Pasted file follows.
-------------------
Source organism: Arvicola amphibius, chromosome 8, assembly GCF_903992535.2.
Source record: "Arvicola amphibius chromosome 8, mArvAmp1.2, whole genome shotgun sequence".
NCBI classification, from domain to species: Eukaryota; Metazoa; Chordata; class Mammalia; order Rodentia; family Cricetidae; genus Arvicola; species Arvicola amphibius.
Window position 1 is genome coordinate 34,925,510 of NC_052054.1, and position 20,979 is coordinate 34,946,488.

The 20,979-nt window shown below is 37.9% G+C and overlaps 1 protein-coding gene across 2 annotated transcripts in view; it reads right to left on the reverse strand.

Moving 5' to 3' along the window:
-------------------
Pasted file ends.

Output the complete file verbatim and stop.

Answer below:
Source organism: Arvicola amphibius, chromosome 8, assembly GCF_903992535.2.
Source record: "Arvicola amphibius chromosome 8, mArvAmp1.2, whole genome shotgun sequence".
NCBI classification, from domain to species: Eukaryota; Metazoa; Chordata; class Mammalia; order Rodentia; family Cricetidae; genus Arvicola; species Arvicola amphibius.
Window position 1 is genome coordinate 34,925,510 of NC_052054.1, and position 20,979 is coordinate 34,946,488.

The 20,979-nt window shown below is 37.9% G+C and overlaps 1 protein-coding gene across 2 annotated transcripts in view; it reads right to left on the reverse strand.

Moving 5' to 3' along the window: